And then there are the trails... a hiker's candy store...a mutt's fire hydrant, a young man's Amsterdam...hundreds and hundreds of miles of trails to choose from, deep into the heart of the Cascades...far more distance available then these half century legs will cover in a lifetime or two...but we did manage to sample a taste of a few of the more scenic trails that in no time flat had us walking to the beat of the river. Dick and Melinda....you would (and could) love notching the miles here.
The North Fork Trail is along the "Wild and Scenic" section of the North Fork Middle Fork of the Willamette River (in 1969, Congress passed the National Wild and Scenic Rivers Act. The Act declared that certain rivers possessing extraordinary scenic, recreational, fishery, or wildlife values shall be preserved in their free-flowing state, together with their immediate environments, for the benefit and enjoyment of the people). The trailhead is located at the Office Bridge park. The trail meanders along the river's edge with many perfect overlooks and beach access points for all wannabe anglers. We were rewarded with many fantastic views of frothy rapids and deep translucent blue green pools... and if that is not perfect enough, your walk is mostly under the shade of a canopy of a young, yet dense forest. This trail section is also a very popular ride for mountain bikers, although we are amazed that the difficulty is rated as "easy"...we would not only be walking the bikes most of the way, but might be tethered to them also!
The Middle Fork Trail extends along the Middle Fork of the Willamette River and winds through dense stands of mixed conifers, cottonwood and big leaf maple. Beginning our hike at Sand Prairie Campground, we saw only a short segment of the trail, but it did provide us a glimpse of the diverse and changing ecosystems that can be found along the route...from riparian to high elevation fir. Multiple trailheads offer opportunities to customize the length of one's hike, dictate elevation the gain and difficulty and offer points for easy river access. We chose a casual, relaxed riverside route to satisfy our curiosity and afternoon walk "requirements".
The Joe Goddard Nature Trail is a short loop, but you can spend hours ogling the monstrous trees. You'll walk across a rustic log bridge over Black Creek and from what we gathered, a remnant of past logging operations. You'll stroll past huge Pacific yew, a nine-foot diameter western red cedar and several Douglas firs that are more than 250 feet tall (most tops have been blown off by high winds) and ten feet wide, with the reputation as the biggest trees in Lane County. These old growth trees range in age from 450 to 700 years.
Friends and fellow hikers, Janice and Jeff, found one of the picnic tables made of hand hewn planks and cut logs and patiently awaited those elusive forest elves to take their drink order...they are still waiting.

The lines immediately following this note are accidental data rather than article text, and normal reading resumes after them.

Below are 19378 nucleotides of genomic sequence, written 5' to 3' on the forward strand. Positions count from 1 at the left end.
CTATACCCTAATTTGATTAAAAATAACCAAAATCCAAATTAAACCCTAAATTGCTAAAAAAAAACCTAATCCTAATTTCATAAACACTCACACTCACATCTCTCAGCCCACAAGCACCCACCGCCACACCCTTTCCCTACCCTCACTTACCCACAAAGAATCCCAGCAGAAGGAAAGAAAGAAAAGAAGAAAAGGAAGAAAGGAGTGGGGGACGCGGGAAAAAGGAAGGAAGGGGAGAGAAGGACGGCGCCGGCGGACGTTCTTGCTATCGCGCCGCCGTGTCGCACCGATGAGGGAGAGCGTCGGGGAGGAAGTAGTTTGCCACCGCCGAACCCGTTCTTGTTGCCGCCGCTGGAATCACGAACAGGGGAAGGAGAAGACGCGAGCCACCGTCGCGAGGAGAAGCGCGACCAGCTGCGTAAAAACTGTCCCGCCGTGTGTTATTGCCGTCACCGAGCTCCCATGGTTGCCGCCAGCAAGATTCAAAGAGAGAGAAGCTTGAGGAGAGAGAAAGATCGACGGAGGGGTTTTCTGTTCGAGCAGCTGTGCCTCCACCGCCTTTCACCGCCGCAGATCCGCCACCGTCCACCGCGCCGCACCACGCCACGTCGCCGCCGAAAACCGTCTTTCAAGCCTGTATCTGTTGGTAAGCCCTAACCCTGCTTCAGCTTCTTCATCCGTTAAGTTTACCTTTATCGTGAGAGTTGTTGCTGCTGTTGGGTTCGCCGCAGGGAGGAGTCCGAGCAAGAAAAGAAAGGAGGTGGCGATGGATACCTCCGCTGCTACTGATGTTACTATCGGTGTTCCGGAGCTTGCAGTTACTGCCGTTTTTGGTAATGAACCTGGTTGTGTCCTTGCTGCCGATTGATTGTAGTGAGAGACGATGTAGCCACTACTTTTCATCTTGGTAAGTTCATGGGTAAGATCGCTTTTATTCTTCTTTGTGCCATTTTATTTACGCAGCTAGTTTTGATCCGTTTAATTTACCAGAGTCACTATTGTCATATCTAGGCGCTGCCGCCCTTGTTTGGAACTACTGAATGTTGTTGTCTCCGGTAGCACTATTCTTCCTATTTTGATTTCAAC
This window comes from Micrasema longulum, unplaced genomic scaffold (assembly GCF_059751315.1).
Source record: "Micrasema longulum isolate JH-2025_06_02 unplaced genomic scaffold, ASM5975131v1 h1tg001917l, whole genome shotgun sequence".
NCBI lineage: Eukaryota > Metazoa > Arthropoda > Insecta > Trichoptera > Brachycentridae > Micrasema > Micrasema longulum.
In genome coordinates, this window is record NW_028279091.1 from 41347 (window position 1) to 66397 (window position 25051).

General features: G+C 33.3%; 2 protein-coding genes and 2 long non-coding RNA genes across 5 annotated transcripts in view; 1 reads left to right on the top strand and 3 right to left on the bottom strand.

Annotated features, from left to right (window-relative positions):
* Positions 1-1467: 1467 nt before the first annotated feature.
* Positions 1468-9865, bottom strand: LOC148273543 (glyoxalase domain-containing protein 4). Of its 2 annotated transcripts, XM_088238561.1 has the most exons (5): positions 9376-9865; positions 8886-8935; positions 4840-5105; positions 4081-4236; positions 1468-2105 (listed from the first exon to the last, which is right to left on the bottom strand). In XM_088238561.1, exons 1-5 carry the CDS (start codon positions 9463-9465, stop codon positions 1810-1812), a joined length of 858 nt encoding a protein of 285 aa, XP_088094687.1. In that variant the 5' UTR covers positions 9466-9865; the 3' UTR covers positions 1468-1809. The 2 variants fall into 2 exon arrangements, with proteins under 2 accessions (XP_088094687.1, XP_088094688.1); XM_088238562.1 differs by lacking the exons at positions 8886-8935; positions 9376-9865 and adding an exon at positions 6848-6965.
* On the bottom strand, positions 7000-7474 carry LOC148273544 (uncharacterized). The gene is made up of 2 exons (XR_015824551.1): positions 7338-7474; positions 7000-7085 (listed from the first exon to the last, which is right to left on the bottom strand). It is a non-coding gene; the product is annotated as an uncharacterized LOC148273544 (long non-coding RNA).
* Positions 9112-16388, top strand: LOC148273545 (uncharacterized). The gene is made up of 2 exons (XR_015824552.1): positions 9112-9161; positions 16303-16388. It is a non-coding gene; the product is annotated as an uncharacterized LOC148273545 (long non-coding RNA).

The Black Creek Trail trailhead was reached only after a long and dusty 8 mile gravel road drive. It's hard to believe after seeing this hike, you may be the only vehicle parked there. This hike soon rewarded us with a magical wayside. The trail begins through a grove of young trees and follows Black Creek up a gentle rolling grade for 2 miles to Lillian Falls of Nettie Creek, a series of beautiful small cascading waterfalls that tumble down over 100 feet.
Nestled in an old growth forest of giant trees, the setting is spectacular, with a lush growth of ferns and tree foliage surrounding the entry points of each waterfall. As the stream tumbles over boulders and logs draped with brilliant green moss, you easily visualize how nature's offering of a bed full of soft emerald cotton balls would look like... these comfy mounds nestled throughout the stream bed, beckoned us to sit and enjoy the beauty. The trail climbs steeply from the falls, through a tableland full of colorful rhododendrons, north to the Waldo Lake Trail.
Exploring a segment of the Salmon Creek Trail was like entering the "secret garden". Walk across the Salmon Creek Gorge Bridge and you enter a realm of filtered sunlight with the golden rays arching in every direction...tree moss 4 to 6 feet in length hang lifeless from overhanging branches... silhouettes of watchful scarecrows, without the crows. The soft, cushioned carpet, which is really the trail, is bordered with sword ferns and vanilla leafs and leads you deeper and deeper into the forest...and everywhere you look...you'll be treated to a color palette of every variation of yellow and green. Creekside access points lead you to some wonderful beaches to soak up the sun and deep pools to cool you down or snag a wary trout or two.
Our effort to log a few more miles on Oregon's segment of the Pacific Crest Trail proved somewhat disappointing. We drove miles on a beautiful paved roads, then onto a dusty washboard road and finally a pure mean and ugly 4-wheel drive slab of dirt to get to this high elevation access point on Summit Lake, aptly named for it lies virtually on the crest of the Cascade Range. We were then unceremoniously greeted and swarmed by hundreds of hungry fans....mosquitoes. We lathered ourselves in deet, then rubbed whatever other nasty, foul smelling goop we had, in every nook and cranny in hopes we could be a "turn off" to those pesky, blood sucking skeeters. Didn't work... all those repellents were like a dry rub on pork ribs. But we did make an honorable effort to put in a few miles before every orifice starting tinkling with unwanted critters. So we packed up, drove back 3,000 feet down the mountain and finished off the day with option #2.
As our stay at Casey's came to a close, we decided to spend a couple of days, fine tuning technique and skill levels, while also wetting a few flies for any wary trout to gawk at. And yes...fish were caught...and then ceremoniously released to be caught again in the future.